Virginia requires all businesses to have workers comp for employees, with only a few exceptions.

Workers comp insurance generally pays some lost earnings and the medical bills for an employee who's injured while doing a job-related task. The types of injuries that workers comp covers typically ranges from breathing problem to foot joint pain to broken bones.

Virginia workers compensation law defines many details on the limits of workers comp payments, who must be covered and who can be exempt from coverage. Below are many of the specifics contained in the workers comp law in Virginia. The Virginia Workers' Compensation Commission also has a page with helpful information for employers.

Who must be covered by Virginia workers compensation?


Can any employees opt out of Virginia workers compensation with a waiver?

Yes - corporate officers can.


Is self-insurance for workers comp allowed in Virginia?

Yes, for individual employers, groups of employers and political subdivisions. Political subdivisions in Virginia are typically the state or a city, county, special district, school district or public agency.

By self-insuring, a business assumes responsibility for paying their own workers comp claims. A self-insured company typically hires a claims service company to handle claims administration and other services.


Are there exclusions for:

Small employers? Yes, for employers who employ fewer than three workers.

Agricultural employers? Yes, employees of farms and horticultural laborers are excluded from coverage unless the employer regularly has more than three full-time employees in service.

Domestic employers? Yes, domestic servants are excluded from coverage when employed by the homeowner or household.

Independent contractors? Yes.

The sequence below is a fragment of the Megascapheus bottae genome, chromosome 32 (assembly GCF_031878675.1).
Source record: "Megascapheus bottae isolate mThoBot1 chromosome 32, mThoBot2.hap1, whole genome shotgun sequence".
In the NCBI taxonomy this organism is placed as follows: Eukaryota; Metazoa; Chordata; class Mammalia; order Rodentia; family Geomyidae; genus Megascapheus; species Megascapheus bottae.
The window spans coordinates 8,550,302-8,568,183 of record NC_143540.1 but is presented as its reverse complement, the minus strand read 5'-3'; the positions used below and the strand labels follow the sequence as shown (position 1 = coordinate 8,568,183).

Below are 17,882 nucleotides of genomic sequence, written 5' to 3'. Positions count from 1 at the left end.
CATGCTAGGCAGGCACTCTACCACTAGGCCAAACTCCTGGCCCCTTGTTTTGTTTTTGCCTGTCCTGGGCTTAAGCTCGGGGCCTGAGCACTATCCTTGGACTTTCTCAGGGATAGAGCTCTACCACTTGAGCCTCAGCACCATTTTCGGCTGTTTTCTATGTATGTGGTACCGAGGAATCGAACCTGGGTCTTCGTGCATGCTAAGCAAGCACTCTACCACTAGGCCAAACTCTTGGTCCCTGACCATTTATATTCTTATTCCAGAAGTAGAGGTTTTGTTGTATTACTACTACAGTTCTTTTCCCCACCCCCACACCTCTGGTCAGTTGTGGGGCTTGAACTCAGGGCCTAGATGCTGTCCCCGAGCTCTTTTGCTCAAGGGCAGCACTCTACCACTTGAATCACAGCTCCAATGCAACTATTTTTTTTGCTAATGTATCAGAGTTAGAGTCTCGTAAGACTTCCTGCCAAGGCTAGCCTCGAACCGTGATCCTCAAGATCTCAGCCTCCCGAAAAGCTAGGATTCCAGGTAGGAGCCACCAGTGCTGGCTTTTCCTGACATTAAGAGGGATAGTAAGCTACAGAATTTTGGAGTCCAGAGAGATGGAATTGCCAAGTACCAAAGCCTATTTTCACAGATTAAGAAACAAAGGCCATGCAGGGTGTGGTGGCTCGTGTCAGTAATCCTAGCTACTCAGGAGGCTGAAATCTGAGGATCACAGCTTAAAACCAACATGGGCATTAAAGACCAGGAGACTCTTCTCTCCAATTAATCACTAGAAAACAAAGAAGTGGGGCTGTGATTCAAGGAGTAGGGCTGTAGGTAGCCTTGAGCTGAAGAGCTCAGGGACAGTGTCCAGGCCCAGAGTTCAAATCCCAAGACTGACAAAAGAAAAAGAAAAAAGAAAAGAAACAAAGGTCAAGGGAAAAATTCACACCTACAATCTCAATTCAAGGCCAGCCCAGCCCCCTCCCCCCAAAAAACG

Casual employees? Yes.

Volunteers? No.

Professional athletes? No.

Virginia workers comp medical benefits


Is there a Virginia workers comp fee schedule?

No.

Fee schedules define payments for surgery, radiology, hospital services, chiropractic care, ambulance service, prescription drugs and other medical services for an injured worker.


Are there limits on medical treatment?

Yes, reasonable, necessary and causally related to the work injury.


Who makes the initial choice of treating physician?

The employee, from a panel of physicians provided by the employer; if either party wants to change treating physicians and there is no agreement, the Virginia Workers' Compensation Commission can decide.

Disability payments for workers compensation insurance in Virginia

Workers comp typically pays an employee a portion of their salary if they are unable to work because of a job-related injury. State law outlines limits on the disability length and amount, based on both permanent and temporary disability.

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How are temporary total disability (TTD) payments calculated?

66 2/3% of the employee's pre-injury wage, subject to a minimum and maximum.

Weekly minimum: $243.75

Weekly maximum: $975

Maximum length of TDD benefits: 500 weeks.

How are permanent total disability (PTD) payments calculated?

66 ⅔% of the employee's wage, subject to a minimum and maximum.

Weekly minimum: $243.75

Weekly maximum: $975

Are there cost of living increases for PTD payments? Yes, changes each Oct. 1 based on the average consumer price index (CPI) for all items.

Maximum length of PTD benefits: Lifetime.

How are permanent partial disability (PPD) payments calculated?

66 ⅔% of the employee's average weekly wage, subject to a minimum and maximum.

Weekly minimum: $243.75

Weekly maximum: $975

Fatality benefits under Virginia workers compensation law

Maximum burial benefit: $10,000

Dependency benefits, weekly minimum / maximum: $243.75 / $975

When do children's dependency benefits end? At age 18; age 23 if the child is a student; benefits can continue if child is disabled.

Other injuries covered by Virginia workers compensation

Mental stress with no physical injury? Yes.

Cumulative trauma (such as injuries caused by repeated exposure or repetitive motion)? Only cumulative hearing loss and carpal tunnel are covered as "ordinary diseases of life" and subject to higher "clear and convincing" evidentiary standards as opposed to the "preponderance of the evidence" standard.

Occupational hearing loss? It is covered upon clear and convincing evidence as an "ordinary disease of life under Virginia code section 65.2-401.

Disfigurement? Yes.

Source: Workers Compensation Research Institute, May 2016 report